Most Americans hear the phrase “slave trade” and picture ships sailing across the Atlantic Ocean, with captured Africans chained inside, terrorized and sick. But twice as many people were sold in the domestic slave trade, which forcibly moved over a million people, primarily from the Upper South to the Lower South, primarily over land and on foot.
After the United States outlawed international slave trading in 1808, New Orleans became home to the nation’s largest domestic slave market.
“When you purchased an enslaved person,” says historian Erin Greenwald, “you were making a very serious financial investment. If you were a planter and you were to buy one what’s known as a Prime Number One Field Hand, you might be paying $1,500 in 1850's money, which is about $47,000 in today’s money.”
Erin Greenwald curated the exhibit, Purchased Lives, at the Historic New Orleans Collection. A huge 1849 map of New Orleans dominates the exhibit’s main room. Red dots indicate the over 50 locations where people were bought and sold in large numbers. Greenwald says other southern cities confined the slave trade to a single or building or street. Not New Orleans.
“New Orleans was completely saturated. You know, New Orleans is often discussed as being the queen city, or the king city for cotton. And slavery and cotton go hand-in-hand. So it is a place where cotton is bought and sold, and shipped to and shipped from, and the same is true of the slave trade here.”
Enslaved people were sold in the middle of the business district — what’s now known as the city's Central Business District. They were sold on boats, in French Quarter courtyards, and in the most sumptuous room of the most luxurious hotel in the South, the St. Louis Hotel — where the Omni Royal now stands. There’s no plaque on the façade of today’s hotel to let you know an auction block once existed there. In fact, New Orleans has very few physical markers commemorating this history.
“People’s tendency is to celebrate the past,” says Greenwald. “And so it’s harder, I think, to get a city to commemorate or recognize something negative from the past.”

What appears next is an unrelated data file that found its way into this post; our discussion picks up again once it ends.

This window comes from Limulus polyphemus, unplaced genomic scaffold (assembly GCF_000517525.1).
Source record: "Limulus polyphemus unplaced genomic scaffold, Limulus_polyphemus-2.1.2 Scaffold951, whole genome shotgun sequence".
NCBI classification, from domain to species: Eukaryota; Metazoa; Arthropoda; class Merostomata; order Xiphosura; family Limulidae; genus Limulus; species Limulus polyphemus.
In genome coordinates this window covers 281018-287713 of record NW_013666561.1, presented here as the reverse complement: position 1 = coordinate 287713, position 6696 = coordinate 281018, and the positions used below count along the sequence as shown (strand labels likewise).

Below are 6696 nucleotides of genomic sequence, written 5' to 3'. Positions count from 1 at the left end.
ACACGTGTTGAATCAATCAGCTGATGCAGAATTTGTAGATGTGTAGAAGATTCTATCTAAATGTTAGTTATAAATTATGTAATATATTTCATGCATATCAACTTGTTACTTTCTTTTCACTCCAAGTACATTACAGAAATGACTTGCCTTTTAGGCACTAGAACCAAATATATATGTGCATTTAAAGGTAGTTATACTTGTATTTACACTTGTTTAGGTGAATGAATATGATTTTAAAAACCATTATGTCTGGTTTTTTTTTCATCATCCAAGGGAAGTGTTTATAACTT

Part of the difficulty in acknowledging the extent of slavery’s past is coming to terms with how much of our present has been shaped by it. Slavery amounted to breaking up families, and after the Civil War, people wanted to reunite with their sisters and fathers, but they often had no idea where to start looking. So they took a shot in the dark.
“There’s a series of newspapers that come on line — mostly black newspapers, but also some that are affiliated with different churches,” explains Greenwald. “In these newspapers you see these advertisements being placed by people who are looking for family members who were separated from them during slavery. So mothers looking for children that they haven’t seen in 30 years — don’t even know what they look like — but people all over the country placed ads in the city of New Orleans, on the off chance that their relative had been sold in the markets in New Orleans.”
The following were published in the Southwestern Christian Advocate, a newspaper published in New Orleans and distributed to nearly 500 preachers, 800 post offices, and more than 4,000 subscribers.
Allow me space in your paper to inquire for my mother, Hannah McNear. The last time I saw her was in South Carolina, Pede river. I was a small girl about ten years old when I left her. I was brought to Mobile, Alabama by William Neveal, and from there to Jackson County, Mississippi on Dog river, by one William Griffin. My mother only had two children – a boy and a girl. The boy’s name was John R. Alls. My name was Esther. I went by the name Esther Robinson, and the man that brought me away from South Carolina was Richard Webster. Any information of mother will be thankfully received. Address me at Moss Point, Jackson County, Mississippi, in care of Reverend N Cannon.